- Maybe you want the conveniences of a larger town but want to live in a small town where you can know your neighbors and get involved with the community. Consider living in one of the many smaller communities that surround the larger town you’re interested in. That way you could get the benefits of small town life along with nearby conveniences.
- Remember that there are many micro-climates in Costa Rica. Sometimes you can be in the same general location but up on a hill or down in a more protected area and there can be a 5 degree difference in temperature. It might be windier if you are on top of a hill and not so windy if your house is up against the side of a hill. There are so many variables that it’s hard to generalize. Again, you just have to experience it for yourself.
- Maybe you’ve always wanted to live at the beach but you can’t stand the heat day after day, and air conditioning is expensive! Consider living at a higher elevation near the beach area in which you are interested. When we selected San Ramon, we liked the cooler temperatures, but also the fact that we can be at the beach in less than an hour. We wanted to live in a place where we didn’t need heat or air conditioning and where we could keep our doors and windows open during the day. If you choose to live at the beach – which many people do – just know that you either need to be extremely tolerant of the heat or live in air conditioning (and pay high electric bills) for at least part of the day.
- Finding a great place to live is a very personal choice. If you haven’t done so already, make a list of what’s important to you in terms of access to the kinds of activities you like, climate, type of neighborhood, distance to attractions or shopping, etc. Our friend, George Lundquist, provides such a checklist to people who take his tour. If you would like more information about George’s Retire in Costa Rica on Social Security Tour and to receive his checklist, just fill out the contact form here.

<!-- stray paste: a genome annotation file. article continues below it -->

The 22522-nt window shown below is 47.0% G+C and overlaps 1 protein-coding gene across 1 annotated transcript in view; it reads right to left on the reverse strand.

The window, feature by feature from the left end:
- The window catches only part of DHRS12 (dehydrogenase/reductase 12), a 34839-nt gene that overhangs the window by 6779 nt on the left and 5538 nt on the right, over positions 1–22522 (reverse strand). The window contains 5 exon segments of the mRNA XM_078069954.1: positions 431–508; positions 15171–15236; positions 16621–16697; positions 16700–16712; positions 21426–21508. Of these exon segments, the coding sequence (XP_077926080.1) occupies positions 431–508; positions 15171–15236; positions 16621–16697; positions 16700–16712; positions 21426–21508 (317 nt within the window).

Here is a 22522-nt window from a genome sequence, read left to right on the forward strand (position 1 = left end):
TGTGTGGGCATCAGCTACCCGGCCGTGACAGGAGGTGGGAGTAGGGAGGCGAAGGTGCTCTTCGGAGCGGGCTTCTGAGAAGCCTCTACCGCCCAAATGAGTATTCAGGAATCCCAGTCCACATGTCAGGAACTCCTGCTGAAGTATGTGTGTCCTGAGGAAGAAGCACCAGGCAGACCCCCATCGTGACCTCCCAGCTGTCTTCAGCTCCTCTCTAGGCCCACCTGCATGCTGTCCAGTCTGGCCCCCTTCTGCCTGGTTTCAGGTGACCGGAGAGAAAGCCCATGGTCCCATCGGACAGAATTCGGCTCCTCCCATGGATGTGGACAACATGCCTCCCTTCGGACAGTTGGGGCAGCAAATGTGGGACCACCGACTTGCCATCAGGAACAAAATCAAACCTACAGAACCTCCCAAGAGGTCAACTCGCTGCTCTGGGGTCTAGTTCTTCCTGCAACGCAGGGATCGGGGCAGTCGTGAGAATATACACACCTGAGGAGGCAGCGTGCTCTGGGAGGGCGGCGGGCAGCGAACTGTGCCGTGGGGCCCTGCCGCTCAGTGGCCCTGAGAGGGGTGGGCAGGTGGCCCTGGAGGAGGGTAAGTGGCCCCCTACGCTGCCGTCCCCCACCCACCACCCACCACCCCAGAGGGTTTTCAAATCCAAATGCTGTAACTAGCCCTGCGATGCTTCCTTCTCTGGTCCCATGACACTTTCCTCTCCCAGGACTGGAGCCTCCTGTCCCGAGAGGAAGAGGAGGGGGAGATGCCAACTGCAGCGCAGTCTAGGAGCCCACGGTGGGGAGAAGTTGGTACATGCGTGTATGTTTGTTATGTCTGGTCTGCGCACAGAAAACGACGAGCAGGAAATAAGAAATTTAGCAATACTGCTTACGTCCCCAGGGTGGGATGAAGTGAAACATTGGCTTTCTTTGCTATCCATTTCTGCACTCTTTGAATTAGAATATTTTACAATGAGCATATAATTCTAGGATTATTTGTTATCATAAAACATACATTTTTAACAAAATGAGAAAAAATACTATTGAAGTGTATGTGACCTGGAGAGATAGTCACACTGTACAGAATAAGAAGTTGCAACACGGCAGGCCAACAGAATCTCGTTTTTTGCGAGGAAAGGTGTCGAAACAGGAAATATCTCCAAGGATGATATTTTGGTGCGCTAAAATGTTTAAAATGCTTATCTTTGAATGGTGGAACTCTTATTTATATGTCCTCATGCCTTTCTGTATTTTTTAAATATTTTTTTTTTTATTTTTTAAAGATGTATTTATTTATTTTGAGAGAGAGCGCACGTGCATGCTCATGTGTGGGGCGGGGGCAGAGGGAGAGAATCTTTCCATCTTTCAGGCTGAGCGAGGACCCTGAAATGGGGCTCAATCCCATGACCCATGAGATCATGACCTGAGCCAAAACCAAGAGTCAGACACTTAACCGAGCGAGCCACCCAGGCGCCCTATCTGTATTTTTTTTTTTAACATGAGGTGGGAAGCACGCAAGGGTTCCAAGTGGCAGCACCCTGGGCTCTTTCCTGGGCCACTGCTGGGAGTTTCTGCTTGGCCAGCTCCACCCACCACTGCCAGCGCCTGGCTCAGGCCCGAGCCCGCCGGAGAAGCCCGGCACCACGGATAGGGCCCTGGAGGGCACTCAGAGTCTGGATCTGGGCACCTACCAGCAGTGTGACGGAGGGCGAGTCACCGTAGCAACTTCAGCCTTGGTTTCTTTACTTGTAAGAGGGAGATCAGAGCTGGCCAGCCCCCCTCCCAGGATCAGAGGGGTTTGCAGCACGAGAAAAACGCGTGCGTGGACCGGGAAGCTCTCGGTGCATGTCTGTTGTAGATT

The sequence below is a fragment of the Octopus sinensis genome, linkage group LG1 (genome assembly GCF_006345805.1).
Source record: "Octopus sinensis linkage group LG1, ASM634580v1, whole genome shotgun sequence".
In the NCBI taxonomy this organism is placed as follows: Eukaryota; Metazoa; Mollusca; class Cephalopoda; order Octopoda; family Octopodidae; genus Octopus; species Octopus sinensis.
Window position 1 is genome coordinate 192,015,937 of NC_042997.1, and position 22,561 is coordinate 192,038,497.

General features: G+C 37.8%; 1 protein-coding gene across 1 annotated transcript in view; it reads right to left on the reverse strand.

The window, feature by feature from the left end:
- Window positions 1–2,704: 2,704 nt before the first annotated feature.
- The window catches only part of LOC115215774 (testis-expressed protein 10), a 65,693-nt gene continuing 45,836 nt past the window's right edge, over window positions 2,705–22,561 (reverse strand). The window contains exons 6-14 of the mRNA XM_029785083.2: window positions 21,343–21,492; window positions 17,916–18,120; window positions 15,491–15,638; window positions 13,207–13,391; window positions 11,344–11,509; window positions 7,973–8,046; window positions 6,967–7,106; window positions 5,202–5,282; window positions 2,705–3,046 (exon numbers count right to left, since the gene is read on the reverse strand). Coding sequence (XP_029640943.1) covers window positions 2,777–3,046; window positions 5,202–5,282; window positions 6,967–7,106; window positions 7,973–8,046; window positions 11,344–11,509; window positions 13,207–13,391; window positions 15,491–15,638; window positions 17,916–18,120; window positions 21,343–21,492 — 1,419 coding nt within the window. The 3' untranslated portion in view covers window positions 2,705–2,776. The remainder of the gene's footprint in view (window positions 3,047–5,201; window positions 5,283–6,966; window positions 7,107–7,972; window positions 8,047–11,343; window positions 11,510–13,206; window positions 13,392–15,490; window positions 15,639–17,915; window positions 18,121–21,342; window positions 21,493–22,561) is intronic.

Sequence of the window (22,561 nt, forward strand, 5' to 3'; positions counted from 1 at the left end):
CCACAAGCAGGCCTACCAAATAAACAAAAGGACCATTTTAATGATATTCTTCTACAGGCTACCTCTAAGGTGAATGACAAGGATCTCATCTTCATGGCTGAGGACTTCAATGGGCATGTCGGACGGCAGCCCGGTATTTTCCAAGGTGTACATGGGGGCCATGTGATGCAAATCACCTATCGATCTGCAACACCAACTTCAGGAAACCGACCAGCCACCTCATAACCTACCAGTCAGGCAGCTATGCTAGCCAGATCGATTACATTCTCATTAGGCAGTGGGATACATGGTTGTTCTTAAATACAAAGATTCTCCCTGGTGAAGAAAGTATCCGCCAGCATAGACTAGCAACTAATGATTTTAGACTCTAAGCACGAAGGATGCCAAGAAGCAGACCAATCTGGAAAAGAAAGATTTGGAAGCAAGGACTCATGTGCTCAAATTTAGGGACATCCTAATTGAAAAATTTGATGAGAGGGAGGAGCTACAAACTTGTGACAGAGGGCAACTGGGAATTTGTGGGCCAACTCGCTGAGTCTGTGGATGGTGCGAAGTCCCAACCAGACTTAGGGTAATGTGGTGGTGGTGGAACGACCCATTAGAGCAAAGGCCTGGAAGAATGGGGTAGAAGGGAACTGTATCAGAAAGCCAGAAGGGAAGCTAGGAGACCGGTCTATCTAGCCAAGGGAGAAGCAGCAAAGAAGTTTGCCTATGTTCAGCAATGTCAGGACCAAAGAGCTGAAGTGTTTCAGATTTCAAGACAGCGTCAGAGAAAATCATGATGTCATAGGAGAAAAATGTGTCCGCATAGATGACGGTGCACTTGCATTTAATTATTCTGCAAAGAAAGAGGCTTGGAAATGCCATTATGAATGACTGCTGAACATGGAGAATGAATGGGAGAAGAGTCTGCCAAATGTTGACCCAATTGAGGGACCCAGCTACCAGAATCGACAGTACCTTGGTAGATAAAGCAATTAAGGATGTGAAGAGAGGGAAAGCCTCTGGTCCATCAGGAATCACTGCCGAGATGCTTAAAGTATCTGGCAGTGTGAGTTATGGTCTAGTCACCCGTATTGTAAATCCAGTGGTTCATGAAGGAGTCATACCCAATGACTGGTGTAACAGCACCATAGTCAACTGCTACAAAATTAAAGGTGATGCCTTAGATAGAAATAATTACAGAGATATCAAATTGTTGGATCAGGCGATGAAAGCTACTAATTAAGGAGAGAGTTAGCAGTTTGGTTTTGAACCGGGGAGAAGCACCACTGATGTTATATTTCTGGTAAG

- Your ideas about where you want to live and thereality of living there may turn out to be very different. Living out in the country may sound like a good idea but you might find you miss having neighbors close by, and the long trek into town to buy necessities could get old. Or, you might like the stimulation of living in town, with the ability to walk most places, but you find that you really want to be around more green and less noise. Maybe you are convinced that you want a top-of-the-mountain view, but you later find that the accompanying winds that come with being so exposed dampen your pleasure. I know that some aspects of our “perfect place” have changed over time (but after four years, we’re pretty darn close). There are many trade-offs you may need to make that you can’t even conceive of until you are actually living here.
So bottom line, when trying to find your “perfect place,” do your homework, make a preliminary, educated decision about where to land, and jump in! You don’t have to get it right the first time. Living here is different from visiting here, and there is only so much you can figure out ahead of time. Part of the adventure is getting to know this beautiful country first-hand and to discover what’s right for you.
- Why We Chose Nuevo Arenal, by Janet Bradshaw
- Why I Chose to Live in Heredia City, by Joe Tursi
- The 6 Reasons Why We Still Choose San Ramon
- Why I Chose Puriscal, by Linda Stevener
- The Central Valley Town of Grecia
We were having a nice lunch at the home of new friends and recent expats to Costa Rica, Janet and Don Morley when the conversation got interesting. “Repeat what you just said,” Don said to Paul, “and this time on camera.” So we talked and Don recorded the following video (and gave us permission to use it).
Lots of folks place a lot of emphasis on “due diligence” while, from what we’ve seen, that doesn’t always guarantee success of one’s move to another country. It’s not that we are against “due diligence.” It’s just that some of the folks we’ve met who have done the most “due diligence” are the ones who have returned home for one reason or another; and others who did very little research ahead of time are extremely happy living in Costa Rica. So, here are some of our thoughts about the topic. Let us know what you think.